Today, people travel less on Friday the 13th, they call in sick more, and they take fewer risks. A study in the British Medical Journal, published in 1993, concluded that there “is a significant level of traffic-related incidents on a Friday the 13th.” According to the Stress Management Center and Phobia Institute in Ashville, North Carolina, an estimated 17 to 21 million people are affected by a fear of this day. They estimate that America loses $800 million in business that day. So, the legend lives on. Other cultures have their own versions of Friday the 13th. For the Spaniards, Tuesday the 13th (martes trece) is considered a day of bad luck. In Italy, the big day falls on Friday the 17th.

For those of you willing to crawl out from under the covers and turn on your computer, we have hope. Paul, pulling no punches, said, “Have nothing to do with irreverent, silly myths. Rather, train yourself for godliness” (1 Timothy 4:7 ESV). There are other translations. “Refuse and avoid irreverent legends” (Amplified). “Do not waste time arguing over godless ideas and old wives’ tales” (NLT). “But steer clear of all these stupid godless fictions” (Phillips). The word in the Greek is mythos, meaning “myth.”

Black Friday is a myth. But it doesn’t stand alone. Perhaps you have swallowed some of the following myths. Chewing gum stays in your stomach for seven years. Carrots improve your vision. Touching a toad will give you warts. If you swim right after eating you will die (my mom’s favorite). Chocolate causes acne. The Cowboys will face the Texans in the next Super Bowl. And here’s my mom’s other favorite: if you sit too close to the TV you will go blind. What is a Christian response to these myths? We have three options. We can go along with them. Read your horoscope. Avoid black cats and open ladders. Second, we can laugh along with true believers. What does it hurt, anyway? What harm is there in wishing upon a star while you watch UFOs fly overhead? Laugh along with the crowd. Third, we can obey Scripture. Here’s the crux of Paul’s instructions to young Timothy. “Do not waste time arguing over godless ideas and old wives’ tales. Instead, spend your time and energy on training yourself for spiritual fitness” (NLT).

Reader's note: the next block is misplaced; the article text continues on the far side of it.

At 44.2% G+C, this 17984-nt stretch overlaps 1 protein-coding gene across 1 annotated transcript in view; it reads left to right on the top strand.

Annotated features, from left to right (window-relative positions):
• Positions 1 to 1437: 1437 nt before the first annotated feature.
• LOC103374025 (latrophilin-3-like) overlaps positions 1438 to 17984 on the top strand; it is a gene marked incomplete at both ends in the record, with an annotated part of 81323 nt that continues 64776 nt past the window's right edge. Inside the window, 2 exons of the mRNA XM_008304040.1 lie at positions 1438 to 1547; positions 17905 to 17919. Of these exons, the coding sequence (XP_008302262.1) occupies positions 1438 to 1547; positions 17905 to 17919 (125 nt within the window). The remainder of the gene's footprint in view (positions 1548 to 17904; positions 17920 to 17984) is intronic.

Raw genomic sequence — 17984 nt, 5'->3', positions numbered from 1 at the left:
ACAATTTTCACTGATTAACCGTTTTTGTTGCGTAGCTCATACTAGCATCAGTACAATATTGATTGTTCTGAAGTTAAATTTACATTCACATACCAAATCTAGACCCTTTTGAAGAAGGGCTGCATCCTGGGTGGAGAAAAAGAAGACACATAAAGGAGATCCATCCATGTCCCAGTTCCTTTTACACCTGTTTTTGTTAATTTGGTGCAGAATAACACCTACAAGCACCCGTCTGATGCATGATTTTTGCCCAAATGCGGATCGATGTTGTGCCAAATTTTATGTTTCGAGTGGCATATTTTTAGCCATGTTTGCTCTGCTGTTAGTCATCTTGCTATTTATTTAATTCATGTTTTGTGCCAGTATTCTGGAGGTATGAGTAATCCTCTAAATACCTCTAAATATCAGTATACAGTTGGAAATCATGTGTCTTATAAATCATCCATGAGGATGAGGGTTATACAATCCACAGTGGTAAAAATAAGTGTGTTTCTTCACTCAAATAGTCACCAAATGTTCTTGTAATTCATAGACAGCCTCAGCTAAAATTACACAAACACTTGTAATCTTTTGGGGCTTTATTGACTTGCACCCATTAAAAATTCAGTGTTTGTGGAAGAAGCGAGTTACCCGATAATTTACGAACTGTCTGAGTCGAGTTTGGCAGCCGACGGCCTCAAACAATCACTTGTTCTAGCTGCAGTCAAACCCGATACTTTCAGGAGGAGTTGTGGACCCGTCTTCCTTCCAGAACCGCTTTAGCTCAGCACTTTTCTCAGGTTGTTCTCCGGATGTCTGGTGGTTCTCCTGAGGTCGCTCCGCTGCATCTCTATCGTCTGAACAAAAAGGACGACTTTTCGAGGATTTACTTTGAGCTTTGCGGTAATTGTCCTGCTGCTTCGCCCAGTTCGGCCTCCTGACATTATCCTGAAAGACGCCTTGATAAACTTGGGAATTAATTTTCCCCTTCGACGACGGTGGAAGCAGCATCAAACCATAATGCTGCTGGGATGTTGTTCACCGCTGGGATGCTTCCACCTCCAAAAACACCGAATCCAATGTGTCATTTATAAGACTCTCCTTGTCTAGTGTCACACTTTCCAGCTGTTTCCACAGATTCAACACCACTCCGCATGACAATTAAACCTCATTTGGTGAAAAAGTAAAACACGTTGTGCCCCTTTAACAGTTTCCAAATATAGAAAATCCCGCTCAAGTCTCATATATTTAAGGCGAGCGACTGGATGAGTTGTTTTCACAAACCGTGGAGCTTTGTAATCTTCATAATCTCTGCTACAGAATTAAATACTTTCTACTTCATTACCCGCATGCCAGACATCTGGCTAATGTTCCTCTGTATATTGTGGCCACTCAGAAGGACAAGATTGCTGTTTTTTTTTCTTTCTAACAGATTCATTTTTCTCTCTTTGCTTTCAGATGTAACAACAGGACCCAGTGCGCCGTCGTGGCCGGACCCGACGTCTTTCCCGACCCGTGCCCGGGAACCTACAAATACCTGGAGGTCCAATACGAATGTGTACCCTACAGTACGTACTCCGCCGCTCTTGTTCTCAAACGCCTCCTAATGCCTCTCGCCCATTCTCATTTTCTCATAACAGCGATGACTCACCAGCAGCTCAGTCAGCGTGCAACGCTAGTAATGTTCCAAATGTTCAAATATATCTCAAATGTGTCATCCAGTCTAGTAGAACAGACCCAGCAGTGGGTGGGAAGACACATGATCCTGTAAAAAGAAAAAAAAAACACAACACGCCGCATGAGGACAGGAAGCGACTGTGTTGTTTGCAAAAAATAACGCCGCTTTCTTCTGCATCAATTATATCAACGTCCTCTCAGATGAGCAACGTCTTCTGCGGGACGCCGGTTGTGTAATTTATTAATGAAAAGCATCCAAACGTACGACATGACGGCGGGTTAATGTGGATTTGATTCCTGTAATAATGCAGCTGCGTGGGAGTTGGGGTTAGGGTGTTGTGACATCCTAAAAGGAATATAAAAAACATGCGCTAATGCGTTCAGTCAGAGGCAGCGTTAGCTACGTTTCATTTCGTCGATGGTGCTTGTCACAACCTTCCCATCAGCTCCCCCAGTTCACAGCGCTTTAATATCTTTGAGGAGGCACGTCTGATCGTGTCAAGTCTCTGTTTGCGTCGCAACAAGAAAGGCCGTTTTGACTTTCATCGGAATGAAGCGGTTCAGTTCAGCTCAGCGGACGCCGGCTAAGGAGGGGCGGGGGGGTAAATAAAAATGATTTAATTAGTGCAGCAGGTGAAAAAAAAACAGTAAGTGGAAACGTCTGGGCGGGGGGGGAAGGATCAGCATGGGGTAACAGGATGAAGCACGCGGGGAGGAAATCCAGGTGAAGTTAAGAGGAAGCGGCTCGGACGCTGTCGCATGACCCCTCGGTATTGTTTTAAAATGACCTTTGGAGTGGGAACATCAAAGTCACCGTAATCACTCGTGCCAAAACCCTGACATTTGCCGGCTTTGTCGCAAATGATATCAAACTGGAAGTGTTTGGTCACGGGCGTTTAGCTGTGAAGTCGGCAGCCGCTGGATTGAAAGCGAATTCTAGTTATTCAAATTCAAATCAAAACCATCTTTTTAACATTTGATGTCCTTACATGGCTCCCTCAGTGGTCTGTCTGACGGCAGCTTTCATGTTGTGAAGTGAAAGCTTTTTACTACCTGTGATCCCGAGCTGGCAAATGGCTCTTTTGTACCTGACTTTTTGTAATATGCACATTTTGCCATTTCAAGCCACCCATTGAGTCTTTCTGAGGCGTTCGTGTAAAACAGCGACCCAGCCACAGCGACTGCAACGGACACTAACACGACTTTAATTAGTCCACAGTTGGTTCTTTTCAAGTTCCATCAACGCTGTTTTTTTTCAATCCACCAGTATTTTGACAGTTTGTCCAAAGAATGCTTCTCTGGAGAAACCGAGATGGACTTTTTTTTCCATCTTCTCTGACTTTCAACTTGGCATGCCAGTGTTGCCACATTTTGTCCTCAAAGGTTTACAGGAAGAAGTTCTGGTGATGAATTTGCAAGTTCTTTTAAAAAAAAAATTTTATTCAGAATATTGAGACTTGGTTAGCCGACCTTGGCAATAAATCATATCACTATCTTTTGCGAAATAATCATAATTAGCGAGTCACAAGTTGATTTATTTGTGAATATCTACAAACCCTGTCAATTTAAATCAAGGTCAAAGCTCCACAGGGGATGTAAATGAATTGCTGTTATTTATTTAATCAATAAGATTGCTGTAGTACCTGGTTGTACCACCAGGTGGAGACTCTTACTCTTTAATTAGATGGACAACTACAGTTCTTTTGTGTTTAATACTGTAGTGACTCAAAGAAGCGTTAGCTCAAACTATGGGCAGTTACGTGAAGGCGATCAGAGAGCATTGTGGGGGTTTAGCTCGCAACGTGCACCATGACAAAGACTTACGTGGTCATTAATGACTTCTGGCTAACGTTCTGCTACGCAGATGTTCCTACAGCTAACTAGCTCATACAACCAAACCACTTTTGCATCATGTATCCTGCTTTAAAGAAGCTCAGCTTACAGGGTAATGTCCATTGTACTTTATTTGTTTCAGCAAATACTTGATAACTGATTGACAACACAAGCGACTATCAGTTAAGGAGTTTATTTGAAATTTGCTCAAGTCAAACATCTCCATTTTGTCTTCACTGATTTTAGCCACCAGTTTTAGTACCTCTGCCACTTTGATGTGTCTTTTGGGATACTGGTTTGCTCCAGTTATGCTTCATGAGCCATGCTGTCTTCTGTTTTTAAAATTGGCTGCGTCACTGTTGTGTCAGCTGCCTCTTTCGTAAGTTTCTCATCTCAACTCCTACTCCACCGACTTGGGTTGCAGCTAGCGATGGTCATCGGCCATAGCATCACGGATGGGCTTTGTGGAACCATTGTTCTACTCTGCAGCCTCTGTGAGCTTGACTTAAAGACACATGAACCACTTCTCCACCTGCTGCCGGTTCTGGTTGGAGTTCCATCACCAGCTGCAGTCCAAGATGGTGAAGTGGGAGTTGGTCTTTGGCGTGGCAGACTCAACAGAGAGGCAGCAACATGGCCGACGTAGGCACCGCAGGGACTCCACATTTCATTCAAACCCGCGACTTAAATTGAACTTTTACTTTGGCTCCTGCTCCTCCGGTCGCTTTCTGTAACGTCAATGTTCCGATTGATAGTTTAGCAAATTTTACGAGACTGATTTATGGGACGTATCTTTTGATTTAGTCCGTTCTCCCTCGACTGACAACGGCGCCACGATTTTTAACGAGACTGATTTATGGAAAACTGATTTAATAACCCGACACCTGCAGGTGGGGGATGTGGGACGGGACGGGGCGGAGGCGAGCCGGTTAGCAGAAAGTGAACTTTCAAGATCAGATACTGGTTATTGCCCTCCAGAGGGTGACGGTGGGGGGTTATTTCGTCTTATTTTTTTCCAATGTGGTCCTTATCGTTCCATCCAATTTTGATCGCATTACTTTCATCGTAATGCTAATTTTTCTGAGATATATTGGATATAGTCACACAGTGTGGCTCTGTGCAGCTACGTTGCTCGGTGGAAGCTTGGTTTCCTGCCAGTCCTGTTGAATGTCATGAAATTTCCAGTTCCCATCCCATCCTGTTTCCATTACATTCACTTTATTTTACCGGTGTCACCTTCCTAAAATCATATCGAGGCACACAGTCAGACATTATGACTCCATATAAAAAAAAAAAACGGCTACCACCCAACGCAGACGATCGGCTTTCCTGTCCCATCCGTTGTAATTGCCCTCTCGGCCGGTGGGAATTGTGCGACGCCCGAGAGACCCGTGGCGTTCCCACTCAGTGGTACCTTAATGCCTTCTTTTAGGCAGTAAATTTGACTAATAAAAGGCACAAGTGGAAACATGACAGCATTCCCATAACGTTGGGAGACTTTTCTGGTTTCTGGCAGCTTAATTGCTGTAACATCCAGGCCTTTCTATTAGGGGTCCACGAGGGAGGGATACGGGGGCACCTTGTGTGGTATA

So go ahead. Come out from under the covers. Friday the 13th is a lucky day because it is “the day the Lord has made.” So let’s rejoice and be glad in it. Today is what you decide to make it. You have 24 hours that you will never get back. Don’t waste one of your precious 1,440 minutes in fear. Faith beats fear every time, so choose faith. Turn your day over to God. It only takes a second. And then you will still have 86,399 seconds to spare. This day was made for you. So get out of bed. Kick the devil in the teeth. Storm hell with a water pistol. This is a day you will never get back. So make it count.

Fireside Chats